Echocardiography-Guided Risk Stratification for Long QT Syndrome. Sugrue A, van Zyl M, Enger N, Mancl K, Eidem BW, Oh JK, Bos JM, Asirvatham SJ, Ackerman MJ. J Am Coll Cardiol. 2020 Dec 15;76(24):2834-2843. doi: 10.1016/j.jacc.2020.10.024.
Take Home Points:
- Echocardiography can be used to assess for risk of cardiac events in patients with Long QT syndrome (LQTS)
- A simple and reliable echocardiographic measure, electromechanical window (EMW), was proven to be a better predictor of symptomatic LQTS compared to QTc interval.
- A negative EMW is associated with LQTS (-25±34 msec vs +15±20 in controls)
- A more negative EMW is associated with symptomatic LQTS (-52±38 vs -18±29 in asymptomatic LQTS)
- EMW < -40 ms was identified as the optimal threshold for LQTS risk prediction (Sensitivity: 86%; Specificity: 61%).
Commentary by Dr. Akash Patel (San Francisco, Ca, USA) Congenital and Pediatric Cardiac EP section editor: Long QT syndrome (LQTS) is associated with sudden cardiac death and identification of patients prior to these sentinel events is critical. Our current methods for risk stratification depend on a variety of factors including genotype and phenotype characteristics such specific genetic mutation, age, gender, prior cardiac events, T wave abnormalities, and QTc intervals. As phenotypic expression is variable, additional strategies are needed to help identify those at risk. This study examined the use of echocardiography to assess risk for cardiac events in LQTS with a particular focus on electromechanical dysfunction as measured by the electromechanical window (EMW).
This was a retrospective single center study at the Mayo Clinic of 997 genotype-confirmed LQTS patients who underwent an echocardiogram. A total of 346 patients were excluded due to non-digitized images for analysis (n=212) or poor quality ECG tracings (n=134). A total of 651 (65%) patients were analyzed with complete clinical, electrocardiographic and echocardiographic data. The primary outcome measure was the presence of symptomatic LQTS defined as arrhythmogenic syncope, generalized seizure, aborted cardiac arrest, appropriate ICD shock, or sudden cardiac death.
The EMW was obtained by blinded review of a continuous-wave doppler image in the apical long-axis view with concurrent ECG tracing. The EMW was calculated as the difference between the interval from QRS onset to aortic valve closure (midline) (QAoC interval) and the QT interval from the ECG, for the same beat (EMW= QAoC interval – QT interval). See figure below. Interobserver and intraobserver reliability of physicians and sonographers was also assessed on a subset of patients.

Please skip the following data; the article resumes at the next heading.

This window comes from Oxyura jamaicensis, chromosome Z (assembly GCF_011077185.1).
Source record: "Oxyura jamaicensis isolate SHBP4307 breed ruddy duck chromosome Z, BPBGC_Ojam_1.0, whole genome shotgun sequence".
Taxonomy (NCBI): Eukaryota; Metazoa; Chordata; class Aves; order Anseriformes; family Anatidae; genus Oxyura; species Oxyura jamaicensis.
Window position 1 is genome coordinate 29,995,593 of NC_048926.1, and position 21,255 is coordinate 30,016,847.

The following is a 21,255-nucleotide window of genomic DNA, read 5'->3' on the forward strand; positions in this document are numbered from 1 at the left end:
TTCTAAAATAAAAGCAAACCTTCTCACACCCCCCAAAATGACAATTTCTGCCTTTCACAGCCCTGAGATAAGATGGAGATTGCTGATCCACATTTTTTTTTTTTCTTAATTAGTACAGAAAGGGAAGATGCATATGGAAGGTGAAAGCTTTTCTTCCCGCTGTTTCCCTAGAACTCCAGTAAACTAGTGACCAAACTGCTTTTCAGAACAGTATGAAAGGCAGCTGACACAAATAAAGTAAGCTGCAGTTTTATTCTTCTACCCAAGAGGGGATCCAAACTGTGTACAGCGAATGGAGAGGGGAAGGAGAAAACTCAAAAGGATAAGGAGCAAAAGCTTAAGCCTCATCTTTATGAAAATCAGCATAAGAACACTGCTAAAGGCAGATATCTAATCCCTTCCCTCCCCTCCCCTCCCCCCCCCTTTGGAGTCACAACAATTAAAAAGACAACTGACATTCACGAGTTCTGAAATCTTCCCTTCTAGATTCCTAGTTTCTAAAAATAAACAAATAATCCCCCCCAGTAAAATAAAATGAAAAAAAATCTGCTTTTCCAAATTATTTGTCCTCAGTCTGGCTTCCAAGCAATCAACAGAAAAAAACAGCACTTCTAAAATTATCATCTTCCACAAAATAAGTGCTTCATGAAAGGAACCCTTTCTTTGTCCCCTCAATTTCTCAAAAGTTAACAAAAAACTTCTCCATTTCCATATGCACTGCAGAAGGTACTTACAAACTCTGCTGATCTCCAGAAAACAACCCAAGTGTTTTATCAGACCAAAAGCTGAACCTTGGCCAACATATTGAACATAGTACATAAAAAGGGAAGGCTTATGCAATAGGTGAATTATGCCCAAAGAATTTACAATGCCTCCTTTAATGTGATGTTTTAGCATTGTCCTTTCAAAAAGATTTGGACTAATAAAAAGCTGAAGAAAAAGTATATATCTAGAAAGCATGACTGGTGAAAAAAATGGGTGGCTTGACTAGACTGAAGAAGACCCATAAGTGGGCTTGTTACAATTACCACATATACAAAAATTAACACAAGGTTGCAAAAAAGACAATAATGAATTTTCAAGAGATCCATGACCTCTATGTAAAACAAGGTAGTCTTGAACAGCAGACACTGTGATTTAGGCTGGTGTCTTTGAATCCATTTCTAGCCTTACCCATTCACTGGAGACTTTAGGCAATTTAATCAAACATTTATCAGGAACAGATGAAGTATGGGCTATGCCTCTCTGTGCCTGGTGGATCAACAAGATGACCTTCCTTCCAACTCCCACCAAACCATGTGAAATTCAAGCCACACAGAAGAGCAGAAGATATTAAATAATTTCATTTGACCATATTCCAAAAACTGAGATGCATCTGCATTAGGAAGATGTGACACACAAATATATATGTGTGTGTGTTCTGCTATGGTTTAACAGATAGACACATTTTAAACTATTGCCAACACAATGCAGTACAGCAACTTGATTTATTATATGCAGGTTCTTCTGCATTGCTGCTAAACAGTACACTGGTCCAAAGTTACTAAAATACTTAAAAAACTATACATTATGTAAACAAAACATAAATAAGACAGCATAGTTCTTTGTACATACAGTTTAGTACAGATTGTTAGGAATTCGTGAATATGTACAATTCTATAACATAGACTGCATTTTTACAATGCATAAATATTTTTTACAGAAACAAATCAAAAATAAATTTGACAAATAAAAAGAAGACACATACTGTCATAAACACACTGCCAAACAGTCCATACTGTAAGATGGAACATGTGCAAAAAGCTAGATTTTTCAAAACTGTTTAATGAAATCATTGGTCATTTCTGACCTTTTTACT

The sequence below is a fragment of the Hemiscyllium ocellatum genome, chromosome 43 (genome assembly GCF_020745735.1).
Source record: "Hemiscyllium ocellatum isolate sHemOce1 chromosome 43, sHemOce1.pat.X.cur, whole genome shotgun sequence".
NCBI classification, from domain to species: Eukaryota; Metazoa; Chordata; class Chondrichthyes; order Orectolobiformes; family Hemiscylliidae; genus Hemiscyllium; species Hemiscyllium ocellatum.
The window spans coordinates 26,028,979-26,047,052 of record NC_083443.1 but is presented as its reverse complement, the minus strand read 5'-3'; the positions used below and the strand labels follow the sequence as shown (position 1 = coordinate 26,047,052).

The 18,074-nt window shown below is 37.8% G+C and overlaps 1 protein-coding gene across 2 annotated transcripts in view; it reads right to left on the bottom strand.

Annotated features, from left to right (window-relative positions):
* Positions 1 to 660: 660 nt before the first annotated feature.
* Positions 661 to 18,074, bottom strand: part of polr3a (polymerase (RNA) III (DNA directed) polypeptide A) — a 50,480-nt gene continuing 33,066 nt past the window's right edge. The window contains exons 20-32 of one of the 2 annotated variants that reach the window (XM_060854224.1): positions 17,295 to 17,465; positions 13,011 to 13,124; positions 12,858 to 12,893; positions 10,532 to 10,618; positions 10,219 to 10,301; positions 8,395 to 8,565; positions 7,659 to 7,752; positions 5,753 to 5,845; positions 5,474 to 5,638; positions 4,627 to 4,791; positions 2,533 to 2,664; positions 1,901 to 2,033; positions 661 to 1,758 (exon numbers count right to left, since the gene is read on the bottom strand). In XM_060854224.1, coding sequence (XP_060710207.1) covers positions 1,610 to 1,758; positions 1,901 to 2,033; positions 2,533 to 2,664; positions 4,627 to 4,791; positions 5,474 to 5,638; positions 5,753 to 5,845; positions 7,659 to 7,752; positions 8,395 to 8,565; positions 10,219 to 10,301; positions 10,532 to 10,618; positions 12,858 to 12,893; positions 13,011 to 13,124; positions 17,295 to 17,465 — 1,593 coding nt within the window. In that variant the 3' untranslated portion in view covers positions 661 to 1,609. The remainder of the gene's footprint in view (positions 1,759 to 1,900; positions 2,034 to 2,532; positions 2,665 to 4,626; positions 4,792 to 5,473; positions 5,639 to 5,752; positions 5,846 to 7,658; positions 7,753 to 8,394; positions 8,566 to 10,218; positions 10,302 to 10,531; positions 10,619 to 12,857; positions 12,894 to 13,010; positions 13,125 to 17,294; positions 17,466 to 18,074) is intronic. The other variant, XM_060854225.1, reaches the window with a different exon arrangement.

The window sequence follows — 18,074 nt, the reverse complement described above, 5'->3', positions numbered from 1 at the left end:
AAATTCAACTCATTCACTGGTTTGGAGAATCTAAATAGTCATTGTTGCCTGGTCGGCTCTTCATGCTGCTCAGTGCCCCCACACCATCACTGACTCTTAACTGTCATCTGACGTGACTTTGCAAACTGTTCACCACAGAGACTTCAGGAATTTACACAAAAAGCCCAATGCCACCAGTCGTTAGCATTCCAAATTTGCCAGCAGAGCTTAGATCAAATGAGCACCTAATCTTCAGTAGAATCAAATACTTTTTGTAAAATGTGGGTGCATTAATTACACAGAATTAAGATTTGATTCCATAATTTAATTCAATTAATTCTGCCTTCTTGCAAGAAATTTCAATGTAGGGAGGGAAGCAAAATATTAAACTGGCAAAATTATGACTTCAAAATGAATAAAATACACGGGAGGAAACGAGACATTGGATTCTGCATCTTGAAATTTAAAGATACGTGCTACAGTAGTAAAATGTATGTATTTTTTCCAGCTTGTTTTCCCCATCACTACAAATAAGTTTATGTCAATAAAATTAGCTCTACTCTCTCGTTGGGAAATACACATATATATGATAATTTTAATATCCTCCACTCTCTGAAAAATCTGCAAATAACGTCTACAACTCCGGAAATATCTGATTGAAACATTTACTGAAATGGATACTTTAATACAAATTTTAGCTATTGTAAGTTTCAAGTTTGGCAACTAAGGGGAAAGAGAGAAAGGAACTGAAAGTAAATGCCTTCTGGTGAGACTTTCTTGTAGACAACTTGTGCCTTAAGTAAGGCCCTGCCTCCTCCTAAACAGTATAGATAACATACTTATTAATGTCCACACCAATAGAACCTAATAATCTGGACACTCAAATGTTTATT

The cohort had a mean age of 26±17 years of whom 60% were female. The group included a representative distribution of Long QT Syndromes- LQTS1 (51%), LQT2 (33%), LQT3 (11%), and multiple mutations (5%). The mean QTc was 469±41 msec. There was symptomatic LQTS seen in 24% of this cohort. This was comprised of predominately syncope/seizure (74%) followed by other (15%) and cardiac arrest (11%). See figure below.
The EMW was predominately positive in normal controls (15±20 msec) and significantly negative in nearly all patients with LQTS (-25±34 msec) (p<0.0001). In addition, patients with symptomatic LQTS demonstrated a significantly more negative EMW compared to asymptomatic patients (-52±38msec vs -18 ±29 msec, p<0.0001). See figures below.
Of note, there was no significant differences in EMW between LQTS1, LQTS2, and LQTS3. However, multiple mutations were noted to have a significantly more negative EMW (-58±49 msec) compared to single mutation LQTS genotypes 1, 2, and 3 (p=0.0001). See figure below. This finding may be due to multiple mutation patients having longer QT and QTc intervals compared to the single mutation LQTS patients, though not reported in the study.
Overall, there was weak to moderate correlation between EMW and QTc interval (r=
-0.36 and r2 =0.13, p < 0.0001). Of note, there was no subgroup analyses of the QAoC interval, QT interval, and QTc interval based on LQTS genotype groups to determine which factor, if any effected the correlation between EMW and QTc. See figure below.
There was a significant portion of symptomatic LQTS patients in this cohort (24%). Based on multivariate analysis only age, EMW per 10msec, QTc per 10 msec, female gender, and LQTS3 were associated with symptoms. Interestingly, EMW per 10 msec was more significantly associated with symptoms (OR 1.37, p<0.0001) compared to the QTc interval per 10 msec (OR 1.07, p<0.006). Also, EMW per change in SD was associated with a 3-fold increase in symptoms (OR per SD, 3.00, CI: 2.34 – 3.91, p<0.0001). Of note, there was no interaction between Bazett QTc and EMW (p= 0.50). See figure below.